San Francisco hotel workers take to the streets

SAN FRANCISCO – In case the giant hotel corporations now bargaining with their workers for a new citywide contract had any doubts, over 1,700 of those workers made clear Sept. 24 they and their union, Unite Here Local 2, are determined to win a fair contract that maintains strong health care coverage and keeps their jobs secure. Their current contract expired in August.

After rallying at Union Square in the heart of downtown, the workers took to the streets, pausing to chant and picket in solidarity as 92 of their number sat in at two of the city’s top hotels and were arrested for performing peaceful civil disobedience. Forty-three workers were arrested at the Grand Hyatt Hotel, and 49 were detained at the Westin St. Francis. All were later released.

At Union Square before the rally began, Linda Knighten, a cook at the Omni Hotel for over eight years, said that as a single mother with “a great kid” in college, her health coverage is vital, especially with student fees soaring and other financial pressures growing.

Asked about workloads, Knighten said management is “trying to get one person to do two people’s jobs.” She had been assigned to an eight-hour shift in the hotel’s cafeteria, during which she was responsible for feeding some 200 people. “Now they say I can do the cafeteria work in six hours, and do amenities for the rooms during the other two.”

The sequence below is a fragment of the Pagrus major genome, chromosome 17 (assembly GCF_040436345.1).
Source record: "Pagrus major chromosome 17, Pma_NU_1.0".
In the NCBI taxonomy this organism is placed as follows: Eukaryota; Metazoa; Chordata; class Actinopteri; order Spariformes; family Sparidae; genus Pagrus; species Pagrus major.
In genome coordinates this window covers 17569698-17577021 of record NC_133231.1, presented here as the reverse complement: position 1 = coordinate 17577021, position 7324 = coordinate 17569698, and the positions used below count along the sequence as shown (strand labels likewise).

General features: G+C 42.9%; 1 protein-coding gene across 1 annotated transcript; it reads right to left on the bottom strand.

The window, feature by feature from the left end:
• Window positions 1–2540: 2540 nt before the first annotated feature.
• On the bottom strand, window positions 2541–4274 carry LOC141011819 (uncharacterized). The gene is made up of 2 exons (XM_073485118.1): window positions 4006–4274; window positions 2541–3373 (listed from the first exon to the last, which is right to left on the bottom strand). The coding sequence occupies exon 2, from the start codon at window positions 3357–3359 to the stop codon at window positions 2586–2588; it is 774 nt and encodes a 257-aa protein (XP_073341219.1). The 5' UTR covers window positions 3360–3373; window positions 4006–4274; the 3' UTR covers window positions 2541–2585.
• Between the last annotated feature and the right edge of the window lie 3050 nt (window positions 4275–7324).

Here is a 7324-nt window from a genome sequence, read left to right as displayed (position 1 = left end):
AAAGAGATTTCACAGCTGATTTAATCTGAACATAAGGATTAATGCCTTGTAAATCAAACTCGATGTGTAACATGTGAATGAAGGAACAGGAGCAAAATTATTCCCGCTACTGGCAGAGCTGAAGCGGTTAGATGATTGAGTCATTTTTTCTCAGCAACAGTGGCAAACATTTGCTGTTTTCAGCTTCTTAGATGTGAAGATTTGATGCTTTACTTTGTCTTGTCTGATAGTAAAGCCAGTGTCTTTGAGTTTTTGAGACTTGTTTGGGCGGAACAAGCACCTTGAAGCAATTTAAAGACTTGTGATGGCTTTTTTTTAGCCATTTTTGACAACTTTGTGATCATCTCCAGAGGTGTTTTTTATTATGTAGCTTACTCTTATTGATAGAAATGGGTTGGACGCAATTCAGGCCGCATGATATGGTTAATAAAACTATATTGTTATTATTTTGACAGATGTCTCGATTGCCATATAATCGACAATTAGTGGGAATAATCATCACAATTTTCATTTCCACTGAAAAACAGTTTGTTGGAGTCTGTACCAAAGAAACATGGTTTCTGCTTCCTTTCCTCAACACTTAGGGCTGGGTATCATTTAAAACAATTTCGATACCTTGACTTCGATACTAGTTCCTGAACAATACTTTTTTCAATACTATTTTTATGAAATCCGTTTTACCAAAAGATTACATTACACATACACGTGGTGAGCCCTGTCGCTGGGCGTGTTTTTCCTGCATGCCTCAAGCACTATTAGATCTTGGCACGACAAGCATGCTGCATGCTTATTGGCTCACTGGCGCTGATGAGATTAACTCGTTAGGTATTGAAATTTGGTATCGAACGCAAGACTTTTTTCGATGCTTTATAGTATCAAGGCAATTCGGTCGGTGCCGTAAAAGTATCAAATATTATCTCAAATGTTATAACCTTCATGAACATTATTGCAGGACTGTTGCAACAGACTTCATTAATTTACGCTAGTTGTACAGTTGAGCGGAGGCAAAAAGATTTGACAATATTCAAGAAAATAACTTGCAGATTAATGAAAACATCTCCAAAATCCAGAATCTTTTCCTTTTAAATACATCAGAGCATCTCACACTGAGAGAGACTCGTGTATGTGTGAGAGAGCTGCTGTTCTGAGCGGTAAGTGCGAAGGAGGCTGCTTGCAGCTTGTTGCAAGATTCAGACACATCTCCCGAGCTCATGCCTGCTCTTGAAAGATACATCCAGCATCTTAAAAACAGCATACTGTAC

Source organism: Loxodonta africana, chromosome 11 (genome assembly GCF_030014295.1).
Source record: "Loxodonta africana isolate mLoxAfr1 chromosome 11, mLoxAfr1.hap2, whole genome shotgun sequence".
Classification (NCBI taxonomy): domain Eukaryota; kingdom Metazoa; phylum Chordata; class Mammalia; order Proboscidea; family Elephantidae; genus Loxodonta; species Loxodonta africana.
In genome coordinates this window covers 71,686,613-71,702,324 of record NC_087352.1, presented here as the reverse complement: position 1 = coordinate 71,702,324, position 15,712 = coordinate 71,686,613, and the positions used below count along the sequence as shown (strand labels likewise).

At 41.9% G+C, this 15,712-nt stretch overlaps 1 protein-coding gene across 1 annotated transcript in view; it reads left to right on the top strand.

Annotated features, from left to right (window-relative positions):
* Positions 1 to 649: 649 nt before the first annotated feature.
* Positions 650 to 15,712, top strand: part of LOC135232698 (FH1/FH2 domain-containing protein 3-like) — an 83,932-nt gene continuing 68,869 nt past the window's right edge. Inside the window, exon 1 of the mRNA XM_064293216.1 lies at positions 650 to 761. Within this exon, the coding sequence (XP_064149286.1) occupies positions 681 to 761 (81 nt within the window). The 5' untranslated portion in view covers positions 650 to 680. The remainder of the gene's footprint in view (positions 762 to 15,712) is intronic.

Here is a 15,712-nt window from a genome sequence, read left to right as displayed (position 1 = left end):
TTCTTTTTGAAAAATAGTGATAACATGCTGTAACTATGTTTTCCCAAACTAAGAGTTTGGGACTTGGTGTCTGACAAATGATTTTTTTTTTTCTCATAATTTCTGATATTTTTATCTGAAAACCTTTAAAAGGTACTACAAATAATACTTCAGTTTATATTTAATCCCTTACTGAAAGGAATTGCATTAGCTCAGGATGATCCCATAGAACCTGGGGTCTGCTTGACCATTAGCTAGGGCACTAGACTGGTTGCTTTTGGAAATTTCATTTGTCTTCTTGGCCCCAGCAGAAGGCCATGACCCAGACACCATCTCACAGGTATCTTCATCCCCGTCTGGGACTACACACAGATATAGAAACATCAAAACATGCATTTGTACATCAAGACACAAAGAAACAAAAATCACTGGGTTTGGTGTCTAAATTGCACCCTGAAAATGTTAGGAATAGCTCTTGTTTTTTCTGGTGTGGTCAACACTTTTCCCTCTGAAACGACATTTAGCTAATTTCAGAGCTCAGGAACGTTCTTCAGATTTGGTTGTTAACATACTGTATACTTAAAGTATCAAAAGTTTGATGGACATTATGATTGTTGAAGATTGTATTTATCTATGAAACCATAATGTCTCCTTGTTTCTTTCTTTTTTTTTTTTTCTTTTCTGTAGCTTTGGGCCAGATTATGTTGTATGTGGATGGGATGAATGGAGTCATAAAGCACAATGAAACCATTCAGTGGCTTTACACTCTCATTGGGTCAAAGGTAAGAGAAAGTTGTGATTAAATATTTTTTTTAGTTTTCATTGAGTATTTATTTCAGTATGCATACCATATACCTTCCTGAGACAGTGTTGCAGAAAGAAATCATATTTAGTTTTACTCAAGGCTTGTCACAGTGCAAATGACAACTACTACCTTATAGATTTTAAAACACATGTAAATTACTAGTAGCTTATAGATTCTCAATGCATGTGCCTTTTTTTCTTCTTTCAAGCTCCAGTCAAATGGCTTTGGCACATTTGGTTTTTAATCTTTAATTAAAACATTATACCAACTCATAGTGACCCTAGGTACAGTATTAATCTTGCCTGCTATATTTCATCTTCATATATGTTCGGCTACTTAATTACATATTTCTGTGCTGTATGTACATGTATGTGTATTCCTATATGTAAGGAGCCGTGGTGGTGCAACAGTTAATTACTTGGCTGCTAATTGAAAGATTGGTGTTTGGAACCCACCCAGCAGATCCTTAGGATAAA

As the marchers prepared to take to the streets, Local 2’s president, Mike Casey, updated the crowd on the status of negotiations. The union is currently bargaining with three major hotel corporations – Starwood, Hyatt and Hilton. “All three of these employers have to date been dragging their heels, crying about how the economy is hurting their business,” he told the crowd.

Though the corporations have made billions in the last few years, and in recent months have seen “unprecedented improvements” in their earnings, he said, they are still trying to require their workers to cover their health care.

The union is offering alternatives, Casey said: a one year contract “that is reasonable” and will “cover our health care and pensions,” or a three or four year pact that improves wages and pensions, guarantees full maintenance of health care and reduces workloads. “The third option is that we will be happy to carry this contract into the next year,” when Unite Here locals in many locations will be bargaining at the same time.

The union points out that hotel workers, who average about $30,000 a year in wages, have in the past prioritized keeping their health care, which is fully paid for union members and costs an additional $10 per month for family coverage, over wage and pension increases.

The new contract will cover some 9,000 workers at more than 60 hotels, half of them the city’s largest luxury hotels. The contract that just expired was signed three years ago after two years of very difficult bargaining, a two-week strike, a nearly eight-week lockout and a boycott of the city’s hotels, initiated by Local 2.




Marilyn Bechtel
Marilyn Bechtel

Marilyn Bechtel writes from the San Francisco Bay Area. She joined the PW staff in 1986 and currently participates as a volunteer. Marilyn Bechtel escribe desde el Área de la Bahía de San Francisco. Se unió al personal de PW en 1986 y actualmente participa como voluntaria.